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Pete Millar Ranch Grass Fed Beef

Where’s The Beef?

A friend suggested that we try the organic beef at the little store in the Coarsegold Historic Village. Since my husband has become “freaked out” about eating beef due to reports of pink slime, mad cow disease, etc., I thought, “OK, lets try it.”

I bought some short ribs, brought them home, and cooked them according to my favorite recipe, and all I can say is WOW. It was a trip back in time as I began to remember what beef was supposed to taste like.

I decided that I need to know more about this wonderful tasting beef, so back to the Coarsegold Village I went. The store where I bought the beef is called Pete Millar Ranch Grass Fed Beef.

Pete was kind enough to let me ask him some questions so I started with the obvious, what is grass-fed beef? Well grass-fed beef is exactly that, cows that spend their days roaming around the country side eating grass. Pete says that grass, a salt lick and fresh water equal happy, healthy cows. No antibiotics or hormones.

Up until World War II, most beef grazed on grass their whole lives, as they continue to do in many beef producing countries throughout the world. After the war there was an abundance of government subsidized corn and soybeans, and beef began to be confined and grain fed. It takes 3 to 4 years to bring a grass fed steer to the proper size. Grain fed cattle take half that time.

Due to our demand for healthier food options, in the past 5 years more than 1,000 U.S. ranchers have switched their herds to an all-grass diet. Sales of grass-fed beef are expected to increase 20% per year. When animals are 100% grass-fed, their meat is not only lower in saturated fats but also higher in omega-3 fatty acids, the healthy fats found in salmon and flaxseed.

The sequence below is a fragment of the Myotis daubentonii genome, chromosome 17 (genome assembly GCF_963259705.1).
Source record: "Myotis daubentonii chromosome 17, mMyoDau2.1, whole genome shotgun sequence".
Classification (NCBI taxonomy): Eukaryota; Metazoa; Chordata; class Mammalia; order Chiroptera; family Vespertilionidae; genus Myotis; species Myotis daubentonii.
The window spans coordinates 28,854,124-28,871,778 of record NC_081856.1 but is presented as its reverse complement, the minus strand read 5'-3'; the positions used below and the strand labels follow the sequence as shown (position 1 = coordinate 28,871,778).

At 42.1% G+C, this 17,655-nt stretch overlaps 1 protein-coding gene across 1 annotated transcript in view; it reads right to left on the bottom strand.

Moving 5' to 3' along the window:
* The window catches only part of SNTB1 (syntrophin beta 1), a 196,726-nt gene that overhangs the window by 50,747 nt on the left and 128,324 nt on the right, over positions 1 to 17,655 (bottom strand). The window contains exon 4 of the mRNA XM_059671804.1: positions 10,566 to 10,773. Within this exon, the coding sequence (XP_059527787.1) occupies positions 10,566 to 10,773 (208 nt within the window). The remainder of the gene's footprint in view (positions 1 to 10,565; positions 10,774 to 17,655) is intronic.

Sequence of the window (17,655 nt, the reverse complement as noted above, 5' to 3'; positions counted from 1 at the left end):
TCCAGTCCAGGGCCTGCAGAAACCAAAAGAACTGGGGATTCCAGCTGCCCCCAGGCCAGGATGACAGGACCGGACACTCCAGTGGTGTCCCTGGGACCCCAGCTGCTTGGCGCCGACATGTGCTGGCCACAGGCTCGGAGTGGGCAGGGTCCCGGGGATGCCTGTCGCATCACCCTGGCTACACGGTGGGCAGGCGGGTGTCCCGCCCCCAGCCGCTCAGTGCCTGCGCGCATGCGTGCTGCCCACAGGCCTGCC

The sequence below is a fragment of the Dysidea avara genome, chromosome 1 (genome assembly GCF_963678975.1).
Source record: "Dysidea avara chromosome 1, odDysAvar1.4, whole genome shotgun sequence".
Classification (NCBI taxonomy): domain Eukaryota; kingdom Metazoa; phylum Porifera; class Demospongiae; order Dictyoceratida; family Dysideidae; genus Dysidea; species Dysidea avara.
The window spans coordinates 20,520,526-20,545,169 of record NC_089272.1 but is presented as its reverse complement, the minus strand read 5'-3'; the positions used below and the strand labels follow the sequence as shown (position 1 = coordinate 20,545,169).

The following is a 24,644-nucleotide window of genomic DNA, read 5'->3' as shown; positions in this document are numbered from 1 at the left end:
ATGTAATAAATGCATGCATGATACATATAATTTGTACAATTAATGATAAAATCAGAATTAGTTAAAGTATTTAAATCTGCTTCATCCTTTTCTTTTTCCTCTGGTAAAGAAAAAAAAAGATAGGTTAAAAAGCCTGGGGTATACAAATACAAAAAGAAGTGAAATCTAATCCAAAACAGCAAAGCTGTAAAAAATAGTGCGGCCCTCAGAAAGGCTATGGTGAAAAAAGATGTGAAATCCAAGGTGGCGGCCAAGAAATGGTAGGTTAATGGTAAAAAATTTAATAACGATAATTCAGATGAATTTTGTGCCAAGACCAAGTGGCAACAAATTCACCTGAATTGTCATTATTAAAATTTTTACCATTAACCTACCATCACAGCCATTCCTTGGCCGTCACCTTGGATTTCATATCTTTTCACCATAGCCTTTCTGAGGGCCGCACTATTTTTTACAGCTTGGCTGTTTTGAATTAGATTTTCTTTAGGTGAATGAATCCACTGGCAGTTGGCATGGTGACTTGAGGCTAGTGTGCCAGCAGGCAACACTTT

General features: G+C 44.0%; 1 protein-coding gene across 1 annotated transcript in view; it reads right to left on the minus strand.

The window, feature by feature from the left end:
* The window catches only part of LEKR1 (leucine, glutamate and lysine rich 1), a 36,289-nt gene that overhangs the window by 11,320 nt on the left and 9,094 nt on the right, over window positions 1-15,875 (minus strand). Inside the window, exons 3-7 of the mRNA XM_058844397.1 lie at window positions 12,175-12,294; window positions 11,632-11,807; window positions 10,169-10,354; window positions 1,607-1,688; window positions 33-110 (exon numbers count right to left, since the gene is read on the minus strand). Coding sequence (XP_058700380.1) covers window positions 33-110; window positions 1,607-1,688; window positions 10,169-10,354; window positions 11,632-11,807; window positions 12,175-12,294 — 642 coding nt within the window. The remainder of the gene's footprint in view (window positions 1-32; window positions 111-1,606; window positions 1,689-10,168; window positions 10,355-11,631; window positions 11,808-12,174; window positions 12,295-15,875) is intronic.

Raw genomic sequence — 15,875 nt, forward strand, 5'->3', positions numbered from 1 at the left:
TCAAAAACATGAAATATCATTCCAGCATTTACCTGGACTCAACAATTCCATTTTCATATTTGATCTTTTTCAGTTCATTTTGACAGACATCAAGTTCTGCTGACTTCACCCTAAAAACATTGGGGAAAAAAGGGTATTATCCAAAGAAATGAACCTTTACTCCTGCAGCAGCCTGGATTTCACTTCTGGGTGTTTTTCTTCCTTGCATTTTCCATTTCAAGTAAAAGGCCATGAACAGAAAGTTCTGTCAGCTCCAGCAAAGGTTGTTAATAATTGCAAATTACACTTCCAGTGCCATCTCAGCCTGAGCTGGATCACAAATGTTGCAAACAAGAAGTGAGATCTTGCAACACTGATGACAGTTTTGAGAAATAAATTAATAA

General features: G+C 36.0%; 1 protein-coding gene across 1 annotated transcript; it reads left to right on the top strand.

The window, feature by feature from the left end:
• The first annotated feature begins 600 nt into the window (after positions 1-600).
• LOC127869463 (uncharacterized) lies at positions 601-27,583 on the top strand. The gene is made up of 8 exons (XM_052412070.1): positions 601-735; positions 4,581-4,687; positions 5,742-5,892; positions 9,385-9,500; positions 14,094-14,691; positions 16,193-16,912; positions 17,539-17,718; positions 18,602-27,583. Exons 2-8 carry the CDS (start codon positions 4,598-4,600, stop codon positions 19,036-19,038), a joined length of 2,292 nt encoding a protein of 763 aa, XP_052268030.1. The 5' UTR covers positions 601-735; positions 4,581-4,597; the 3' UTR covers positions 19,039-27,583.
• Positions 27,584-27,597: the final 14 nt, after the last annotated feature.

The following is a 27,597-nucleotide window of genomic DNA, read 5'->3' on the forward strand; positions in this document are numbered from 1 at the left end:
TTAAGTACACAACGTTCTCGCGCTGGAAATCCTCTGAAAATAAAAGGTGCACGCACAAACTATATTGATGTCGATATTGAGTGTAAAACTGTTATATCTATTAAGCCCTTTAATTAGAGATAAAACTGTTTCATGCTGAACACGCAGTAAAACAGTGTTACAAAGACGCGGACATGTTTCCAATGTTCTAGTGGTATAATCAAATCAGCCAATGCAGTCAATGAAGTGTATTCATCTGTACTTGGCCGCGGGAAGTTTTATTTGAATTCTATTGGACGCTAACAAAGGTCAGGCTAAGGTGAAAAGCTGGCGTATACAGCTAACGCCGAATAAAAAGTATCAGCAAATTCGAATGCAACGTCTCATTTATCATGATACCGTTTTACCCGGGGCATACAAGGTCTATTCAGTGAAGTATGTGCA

Pete generally has 30 or 40 head of cattle on his 3000 acre ranch, so the cows have plenty of room to roam and lots of grass to eat. Also most of his calves come from his own stock or from his adjacent neighbors, so you know Pete knows his cows personally.

If you want a healthy, local beef option, stop by and see Pete in the Coarsegold Historic Village. I know he would be happy to meet you.

Here is a delicious short rib recipe courtesy of “Big Daddy” Aaron McCargo Jr.

Fall-off-the-Bone Short Ribs
Prep: 15 minutes
Cook: 1 hour 45 minutes

• 6 (4-ounce) beef short ribs
• Kosher salt and freshly cracked black pepper
• 3 tablespoons oil
• 1 small onion, diced
• 1 cup dry red wine
• 1/4 cup balsamic vinegar
• 1 (14-ounce) can stewed tomatoes
• 4 cups beef stock
• 2 sprigs fresh thyme
• 1 sprig fresh rosemary
• 6 Brioche Buns

Preheat oven to 375 degrees F.

Season the short ribs with salt and pepper. In a large Dutch oven or soup pot over medium-high heat, add the oil. Sear the ribs on all sides until well colored and slightly charred. Remove the ribs from pan to a plate and set aside.

Over medium-low heat, add the onions to the Dutch oven and cook for 1 to 2 minutes. Add the red wine and vinegar and reduce liquid by half. Stir in the tomatoes, stock and fresh herbs. Add the short ribs and cover the pot. Put in the oven and cook until meat is fork tender, about 90 minutes. Remove from oven, transfer the short ribs to a large bowl and shred the meat. Assemble the sandwiches on brioche buns with slaw. Skim the fat from the cooking liquid, strain into a serving bowl and use for dipping the sandwiches.

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